DEC encourages residents to report invasive insects on hemlock trees

Regional News

Photo of HWA submitted to iMapInvasives by observer 21340 (DEC)

ALBANY, N.Y. (NEWS10) – The New York State Department of Environmental Conservation (DEC) is encouraging residents to report sightings of the invasive hemlock woolly adelgid (HWA). The DEC said this tiny insect is a big problem for forests and water resources in the northeast.

HWA threatens the eastern hemlock, which makes up large portions of the canopy in many New York forests and maintains water quality in streams by providing shade. The DEC said HWA lives, reproduces and feeds on hemlock trees, killing trees within four to 10 years.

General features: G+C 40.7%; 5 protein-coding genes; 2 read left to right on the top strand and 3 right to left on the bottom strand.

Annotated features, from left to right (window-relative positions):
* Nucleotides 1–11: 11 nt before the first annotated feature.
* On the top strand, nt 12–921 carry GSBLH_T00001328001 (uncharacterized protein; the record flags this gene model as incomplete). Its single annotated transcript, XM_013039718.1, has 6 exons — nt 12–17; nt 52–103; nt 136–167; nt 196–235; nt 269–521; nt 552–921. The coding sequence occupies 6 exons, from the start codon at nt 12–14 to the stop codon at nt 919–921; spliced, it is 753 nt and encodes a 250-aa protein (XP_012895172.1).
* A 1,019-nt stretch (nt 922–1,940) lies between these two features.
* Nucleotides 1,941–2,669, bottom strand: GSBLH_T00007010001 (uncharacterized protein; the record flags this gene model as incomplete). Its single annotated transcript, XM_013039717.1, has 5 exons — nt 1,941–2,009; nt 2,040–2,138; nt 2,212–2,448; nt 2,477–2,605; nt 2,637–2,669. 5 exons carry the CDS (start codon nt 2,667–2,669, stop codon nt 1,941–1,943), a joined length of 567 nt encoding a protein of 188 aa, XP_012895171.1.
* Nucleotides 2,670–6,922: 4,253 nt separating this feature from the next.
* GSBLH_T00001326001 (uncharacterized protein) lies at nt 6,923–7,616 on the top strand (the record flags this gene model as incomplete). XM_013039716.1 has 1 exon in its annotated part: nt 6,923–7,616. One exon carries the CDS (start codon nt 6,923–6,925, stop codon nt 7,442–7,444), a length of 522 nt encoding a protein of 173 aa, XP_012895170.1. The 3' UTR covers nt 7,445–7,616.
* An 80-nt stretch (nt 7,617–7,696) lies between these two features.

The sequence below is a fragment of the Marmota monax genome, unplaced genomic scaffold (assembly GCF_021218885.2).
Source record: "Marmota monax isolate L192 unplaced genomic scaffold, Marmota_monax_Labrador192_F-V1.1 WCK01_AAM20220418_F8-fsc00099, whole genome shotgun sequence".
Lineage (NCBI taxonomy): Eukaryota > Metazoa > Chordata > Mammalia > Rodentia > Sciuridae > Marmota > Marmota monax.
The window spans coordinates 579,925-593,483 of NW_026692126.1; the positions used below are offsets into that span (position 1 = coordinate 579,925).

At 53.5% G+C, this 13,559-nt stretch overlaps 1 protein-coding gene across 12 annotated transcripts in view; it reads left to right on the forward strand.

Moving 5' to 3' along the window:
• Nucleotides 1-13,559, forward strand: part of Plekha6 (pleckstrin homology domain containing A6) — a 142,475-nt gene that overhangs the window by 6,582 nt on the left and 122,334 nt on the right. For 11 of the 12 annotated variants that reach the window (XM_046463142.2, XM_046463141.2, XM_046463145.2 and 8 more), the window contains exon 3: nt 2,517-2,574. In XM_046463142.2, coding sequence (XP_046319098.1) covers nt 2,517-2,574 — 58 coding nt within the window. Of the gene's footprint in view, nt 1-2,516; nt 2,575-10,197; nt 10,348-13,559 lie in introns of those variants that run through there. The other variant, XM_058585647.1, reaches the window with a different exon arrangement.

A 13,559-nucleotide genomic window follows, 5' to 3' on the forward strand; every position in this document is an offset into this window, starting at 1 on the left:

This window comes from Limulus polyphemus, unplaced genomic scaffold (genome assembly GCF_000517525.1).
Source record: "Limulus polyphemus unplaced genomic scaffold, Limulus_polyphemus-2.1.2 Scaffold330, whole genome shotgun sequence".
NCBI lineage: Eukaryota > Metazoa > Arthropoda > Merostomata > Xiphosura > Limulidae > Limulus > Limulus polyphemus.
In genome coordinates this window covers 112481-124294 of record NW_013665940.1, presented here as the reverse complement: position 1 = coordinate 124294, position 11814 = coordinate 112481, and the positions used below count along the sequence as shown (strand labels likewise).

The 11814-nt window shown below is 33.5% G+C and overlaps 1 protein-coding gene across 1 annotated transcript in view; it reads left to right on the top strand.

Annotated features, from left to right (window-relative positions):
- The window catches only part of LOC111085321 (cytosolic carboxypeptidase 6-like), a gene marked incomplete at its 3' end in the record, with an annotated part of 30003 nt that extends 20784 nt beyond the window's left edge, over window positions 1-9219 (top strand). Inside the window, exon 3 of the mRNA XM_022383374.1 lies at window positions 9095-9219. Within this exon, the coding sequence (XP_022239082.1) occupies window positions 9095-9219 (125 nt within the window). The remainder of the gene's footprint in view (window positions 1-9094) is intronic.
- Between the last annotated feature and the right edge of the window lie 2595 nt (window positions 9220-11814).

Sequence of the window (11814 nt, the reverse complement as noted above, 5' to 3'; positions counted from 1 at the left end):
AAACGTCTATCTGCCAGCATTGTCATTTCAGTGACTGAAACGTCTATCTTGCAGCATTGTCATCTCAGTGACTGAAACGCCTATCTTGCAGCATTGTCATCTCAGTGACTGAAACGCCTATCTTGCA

Residents can see where this invasive species has been reported on the NY iMapInvasives website. The website shows HWA has been reported in the Capital Region.

You can help by checking your trees for HWA and reporting your findings to iMapInvasives. Keep an eye out for small white “fuzz balls” on the undersides of hemlock twigs – the DEC said those are HWA egg masses. Even if you don’t find any, you can let iMap know by submitting a “not-detected” report.

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